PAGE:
Derek Falvey and Thad Levine have landed two more big free agency punches. The intrepid front office duo ended their extended standoff with Nelson Cruz Tuesday night, signing the beloved DH a one-year $13 million deal. Then, they bolstered the bullpen Wednesday afternoon by adding Alex Colomé to an affordable one-year contract with a mutual option for a second season.
In Cruz, we know what we’re getting – or at least we hope we do. The 40-year-old slugger has hit for power as well as anybody in the game in his two seasons in a Twins jersey, but he’s just that – a 40-year-old slugger. Father Time – with a 43-year-old Tom Brady in another Superbowl – has been taking a beating recently, but he’s still undefeated. And though Cruz has been remarkably resistant to decline, he will give way to the inevitability of age soon. The Twins just hope it’s not this year. If Cruz is the same guy he has been, then Nelly will be the lead slugger in a lineup full of them and his $13 million price tag will be money well spent.
Colomé will be pretty familiar with the Twins as well. After all, he’s limited Twins hitters to a .214 average in 22 appearances against the club. Colomé primarily uses a four-seam and cutter to get his outs and, though he has a power arm, he isn’t the strikeout guy some of the rest of the Twins’ relievers are. Instead, he relies on the cutter to create ground balls and soft contact. Colomé’s career ERA is under three and, in his shortened 2020 season, it was 0.81 in 21 appearances. There’s no reason to believe he can’t be that dominant again with the Twins, especially because Minnesota’s revamped infield defense ought to serve a contact pitcher like Colomé very well.
It seems then that, at long last, the Twins have crossed off all the items on their offseason shopping list. After these two moves, the Twins have filled holes in the rotation and the bullpen, and at shortstop and DH. And, though the wait for substantial free agent activity was at times excruciating, the team is better today that it was at the start of the offseason. With one or two more signings for a cheap arm or utility depth, the Twins will be clear AL Central favorites again, if they aren’t already.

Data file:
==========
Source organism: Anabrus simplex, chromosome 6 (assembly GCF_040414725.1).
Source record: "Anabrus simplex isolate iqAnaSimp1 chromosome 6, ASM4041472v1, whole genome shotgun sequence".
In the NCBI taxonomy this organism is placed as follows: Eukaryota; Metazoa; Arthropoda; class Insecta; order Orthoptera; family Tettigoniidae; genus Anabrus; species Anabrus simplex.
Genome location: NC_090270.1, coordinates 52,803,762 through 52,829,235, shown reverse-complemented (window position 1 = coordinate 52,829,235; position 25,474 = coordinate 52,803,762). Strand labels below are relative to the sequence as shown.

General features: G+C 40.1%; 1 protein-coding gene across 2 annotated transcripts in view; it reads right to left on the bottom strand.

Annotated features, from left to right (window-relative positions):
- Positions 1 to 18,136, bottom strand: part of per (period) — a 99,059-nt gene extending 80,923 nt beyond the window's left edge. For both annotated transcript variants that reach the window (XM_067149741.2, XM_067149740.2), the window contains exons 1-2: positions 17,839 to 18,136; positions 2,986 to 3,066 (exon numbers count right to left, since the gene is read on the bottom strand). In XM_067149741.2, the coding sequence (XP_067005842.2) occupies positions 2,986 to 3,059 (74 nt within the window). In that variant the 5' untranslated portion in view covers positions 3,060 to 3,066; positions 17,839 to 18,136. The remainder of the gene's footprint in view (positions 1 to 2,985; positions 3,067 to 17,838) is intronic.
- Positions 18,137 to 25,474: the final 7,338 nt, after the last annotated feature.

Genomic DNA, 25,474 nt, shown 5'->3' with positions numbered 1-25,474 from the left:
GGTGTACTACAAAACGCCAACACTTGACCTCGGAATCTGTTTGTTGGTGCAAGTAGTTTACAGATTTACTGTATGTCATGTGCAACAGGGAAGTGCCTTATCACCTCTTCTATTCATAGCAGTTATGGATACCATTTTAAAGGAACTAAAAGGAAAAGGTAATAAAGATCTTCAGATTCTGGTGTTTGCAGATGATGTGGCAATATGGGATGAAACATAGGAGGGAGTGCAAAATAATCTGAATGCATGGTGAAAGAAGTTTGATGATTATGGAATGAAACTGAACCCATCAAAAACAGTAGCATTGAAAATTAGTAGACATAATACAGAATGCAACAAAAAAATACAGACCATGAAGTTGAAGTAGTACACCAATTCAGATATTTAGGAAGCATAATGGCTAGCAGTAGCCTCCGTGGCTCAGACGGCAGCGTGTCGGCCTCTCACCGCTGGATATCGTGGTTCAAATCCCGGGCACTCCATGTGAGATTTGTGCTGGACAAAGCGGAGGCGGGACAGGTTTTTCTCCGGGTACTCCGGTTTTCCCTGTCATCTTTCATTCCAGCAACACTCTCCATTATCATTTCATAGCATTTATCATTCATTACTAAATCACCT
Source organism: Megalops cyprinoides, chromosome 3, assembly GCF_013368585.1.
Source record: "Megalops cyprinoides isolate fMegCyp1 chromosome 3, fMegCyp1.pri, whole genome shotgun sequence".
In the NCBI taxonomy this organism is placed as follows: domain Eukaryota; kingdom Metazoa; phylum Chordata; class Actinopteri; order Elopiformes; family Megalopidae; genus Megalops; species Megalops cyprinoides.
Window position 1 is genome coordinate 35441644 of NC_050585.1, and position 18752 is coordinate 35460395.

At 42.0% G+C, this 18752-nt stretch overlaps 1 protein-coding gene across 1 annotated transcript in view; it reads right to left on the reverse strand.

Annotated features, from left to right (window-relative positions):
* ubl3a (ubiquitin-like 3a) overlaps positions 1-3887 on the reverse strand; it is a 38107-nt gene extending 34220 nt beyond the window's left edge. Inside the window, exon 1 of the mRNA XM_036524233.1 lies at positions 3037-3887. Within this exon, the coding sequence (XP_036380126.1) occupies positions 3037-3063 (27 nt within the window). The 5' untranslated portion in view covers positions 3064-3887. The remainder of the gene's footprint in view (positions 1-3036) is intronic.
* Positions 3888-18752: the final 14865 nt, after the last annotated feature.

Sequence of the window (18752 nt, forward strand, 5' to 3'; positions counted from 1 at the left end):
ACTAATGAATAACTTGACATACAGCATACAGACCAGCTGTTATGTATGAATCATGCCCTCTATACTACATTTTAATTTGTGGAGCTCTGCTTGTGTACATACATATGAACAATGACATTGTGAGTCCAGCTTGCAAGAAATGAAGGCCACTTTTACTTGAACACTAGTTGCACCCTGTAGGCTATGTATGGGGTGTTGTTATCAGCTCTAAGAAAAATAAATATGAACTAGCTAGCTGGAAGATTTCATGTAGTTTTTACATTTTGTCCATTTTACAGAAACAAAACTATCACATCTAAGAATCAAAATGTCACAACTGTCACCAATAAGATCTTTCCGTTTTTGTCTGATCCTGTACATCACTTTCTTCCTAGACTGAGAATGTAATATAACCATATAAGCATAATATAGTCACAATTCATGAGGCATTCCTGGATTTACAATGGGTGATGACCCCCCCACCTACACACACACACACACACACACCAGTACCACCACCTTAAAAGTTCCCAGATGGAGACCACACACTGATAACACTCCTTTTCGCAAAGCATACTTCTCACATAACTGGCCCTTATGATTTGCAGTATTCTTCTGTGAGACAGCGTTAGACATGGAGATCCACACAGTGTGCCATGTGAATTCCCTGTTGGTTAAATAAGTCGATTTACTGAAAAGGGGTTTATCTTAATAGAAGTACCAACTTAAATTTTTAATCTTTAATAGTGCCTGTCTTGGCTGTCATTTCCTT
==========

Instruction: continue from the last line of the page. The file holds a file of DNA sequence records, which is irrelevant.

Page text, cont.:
Today, at the end of this free agency rush, the worries we as Twins fans had during the dry spell seem silly, and really, they always were. Falvey and Levine haven’t failed us yet, but, like someone fresh out of a toxic relationship, we were expecting to get hurt, even though the person we’re with now has done nothing wrong. Terry Ryan scarred us by sticking to old school baseball well into the 21st century and by paying Ervin Santana, but “Falvine” aren’t like that. They are calculated and competent, patient but opportunistic. They are the perfect duo to have making personnel decisions in the modern-day MLB. Yeah, it took a while, but they were always in control. The Cruz deal moved at a snail’s pace because that’s what was needed to get him on a team-friendly deal. They moved on Simmons almost immediately after Semien signed elsewhere. These guys don’t miss the boat. They don’t hurt the team like Terry Ryan did. They know what they’re doing.
It’ll take time before we get used to the fact that the Twins are a competent, forward-thinking MLB organization. Even now, I’m worried – against my better judgement – that, with a bunch of one-year deals, we’ll have to go through all of this again next offseason. Though that’s probably the case, if getting a better baseball team in exchange for a few months of waiting is all we have to “go through,” then that’s fine by me. Derek Falvey and Thad Levine haven’t “lost” an offseason yet; they just take a while to win them. So, next year, when we do this again, remember who’s in charge and be patient for a few weeks. You’ll probably like where the team ends up.
Update: Minutes after this went up, the Twins dealt for a cheap arm like I mentioned above in Shaun Anderson from the Giants.